Nice song, eh?
Brings back good memories, stuff about my youth and being disenfranchised against the system and just wanting to destroy everything about a world I hated. There’s a fragment of this song that I think is not given enough attention, and has been part of political discourse for a very long time. Boris Vian, in a very touching poem and song, wrote about his experience in the first World War and how he refused to fight in the new one. It was called “Le Déserteur” (the Deserter). Toward the end, the poem goes a little bit like this:
S’il faut donner son sang
Allez donner le vôtre
Vous êtes bon apôtre
Monsieur le Président
“If blood must be spilled, go and spill yours, you are a good apostle, Mr. President.”
This is more or less a translation of the above. At the time, it was quite revealing of the mindset of some people in France. Throughout the song, Boris Vian describes the horrors he went through and his time as a prisoner of war. It’s sung in a rather melancholy tone, one of resignation. One which makes sense, because the song ends shortly after that last paragraph on:
Si vous me poursuivez
Prévenez vos gendarmes
Que je n’aurai pas d’armes
Et qu’ils pourront tirer
“Should you pursue me – advise your officers – that I will be unarmed – and that they can shoot me.”
The song in itself inspires civil disobedience but also a kind of resigned pacifism and pessimism. He knows fully well that people like himself can get imprisoned for pacifism and that desertion can lead to getting executed. Yet, for all the risks that his decision entails, the man portrayed in the song has decided he’d rather die than go back to the front and kill other “poor folks”. Since then, the song has been taken up by various artists, some more renowned than others, but the original I think is still superior to anything else, simply because of the minimalistic musical arrangement.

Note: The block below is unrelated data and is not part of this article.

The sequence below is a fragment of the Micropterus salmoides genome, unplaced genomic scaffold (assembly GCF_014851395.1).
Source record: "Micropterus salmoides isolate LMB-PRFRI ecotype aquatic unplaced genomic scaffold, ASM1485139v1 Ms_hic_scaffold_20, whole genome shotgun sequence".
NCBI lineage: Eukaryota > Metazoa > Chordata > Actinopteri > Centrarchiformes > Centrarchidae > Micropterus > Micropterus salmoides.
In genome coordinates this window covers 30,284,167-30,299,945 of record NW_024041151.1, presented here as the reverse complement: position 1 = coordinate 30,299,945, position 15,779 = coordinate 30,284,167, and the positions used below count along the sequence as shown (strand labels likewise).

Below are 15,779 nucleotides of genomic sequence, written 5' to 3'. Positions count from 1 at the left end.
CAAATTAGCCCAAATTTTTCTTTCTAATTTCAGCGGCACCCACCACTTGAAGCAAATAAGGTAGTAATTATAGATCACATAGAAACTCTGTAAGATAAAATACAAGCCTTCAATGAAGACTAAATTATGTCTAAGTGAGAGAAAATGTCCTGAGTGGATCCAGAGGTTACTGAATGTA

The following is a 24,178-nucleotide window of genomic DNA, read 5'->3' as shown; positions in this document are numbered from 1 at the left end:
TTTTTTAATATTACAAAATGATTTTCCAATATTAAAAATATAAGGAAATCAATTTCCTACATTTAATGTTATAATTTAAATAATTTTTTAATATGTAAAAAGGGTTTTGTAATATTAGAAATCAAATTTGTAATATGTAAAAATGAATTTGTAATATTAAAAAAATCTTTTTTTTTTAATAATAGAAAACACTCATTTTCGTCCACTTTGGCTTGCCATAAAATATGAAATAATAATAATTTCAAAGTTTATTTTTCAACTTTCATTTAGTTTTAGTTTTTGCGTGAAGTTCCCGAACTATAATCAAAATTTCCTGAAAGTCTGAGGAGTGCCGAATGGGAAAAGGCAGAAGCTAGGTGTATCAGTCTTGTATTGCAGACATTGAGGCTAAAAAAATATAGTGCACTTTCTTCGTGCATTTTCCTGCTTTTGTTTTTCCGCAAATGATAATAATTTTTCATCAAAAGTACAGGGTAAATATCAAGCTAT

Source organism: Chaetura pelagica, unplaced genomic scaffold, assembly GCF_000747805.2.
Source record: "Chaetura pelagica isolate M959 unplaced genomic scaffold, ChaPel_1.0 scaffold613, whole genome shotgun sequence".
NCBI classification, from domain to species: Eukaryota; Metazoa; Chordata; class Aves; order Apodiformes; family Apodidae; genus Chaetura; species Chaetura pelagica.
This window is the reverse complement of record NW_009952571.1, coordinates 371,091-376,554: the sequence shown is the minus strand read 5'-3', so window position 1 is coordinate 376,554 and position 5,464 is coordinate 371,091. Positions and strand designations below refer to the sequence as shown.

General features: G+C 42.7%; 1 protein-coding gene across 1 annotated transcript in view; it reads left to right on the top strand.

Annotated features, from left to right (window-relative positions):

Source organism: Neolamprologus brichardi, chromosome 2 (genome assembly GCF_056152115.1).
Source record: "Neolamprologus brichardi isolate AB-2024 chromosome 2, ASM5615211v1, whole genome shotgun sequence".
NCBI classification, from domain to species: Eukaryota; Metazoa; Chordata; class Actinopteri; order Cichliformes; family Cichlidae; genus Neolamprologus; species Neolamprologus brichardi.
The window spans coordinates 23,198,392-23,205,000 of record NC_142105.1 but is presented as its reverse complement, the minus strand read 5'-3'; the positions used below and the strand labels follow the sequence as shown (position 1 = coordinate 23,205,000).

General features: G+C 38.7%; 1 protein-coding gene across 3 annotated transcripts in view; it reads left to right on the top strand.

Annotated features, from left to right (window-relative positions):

Sure, it’s bloody, but at least only one man died instead of hundreds. I would much rather there never be war, but humanity being what it is, it seems nigh impossible that war will cease to occur in the foreseeable future (barring a complete extinction of the human race). That being said, let’s move on to actually answering the question.
Presidents don’t fight wars, they make them
In order for a state to go in war against another, the decision has to come from the top. Citizens cannot themselves declare war upon another state and say that their warcry represents their country. In order for that to be, they have to be backed by an order from the highest authority in the nation. In America, it’s the President; in Canada, it’d be Parliament along with the Prime Minister. Once that is done, does Congress or Parliament go to war themselves? Of course not, that’s for the lower classes to do. They have a state to manage.
It’s in war that politics becomes truly honest, because politicians are safe from the war they are having the citizens wage. This makes sense, after all, because if the governors and mayors and ministers and representatives all went to war, who’d be left to enact anti-desertion laws? That’s notwithstanding the fact that even if the people are not in the mood for good old state fisticuffs, there’s nothing that some properly constructed propaganda can’t fix. Propaganda has become the new means of political coercion in the so-called democracies we live in.
Once you have a known protagonist and a known antagonist, all you have to do is pit one against the other and proclaim the protagonist as being righteous in HIS violence against the antagonist’s wife and children. Wars serve the appropriate role of perpetuating friction and tension between nation-states, so that very slight changes in political playgrounds open old wounds that are steeped in extreme violence. While we are chanting the praises of the Allied victory, we would do well not to forget the atrocities that Allied forces also committed against conquered nations. These were fueled by an intense hatred that originated not only in the existence of the Axis, but in the way members of the nations that allied themselves with Nazi Germany were described.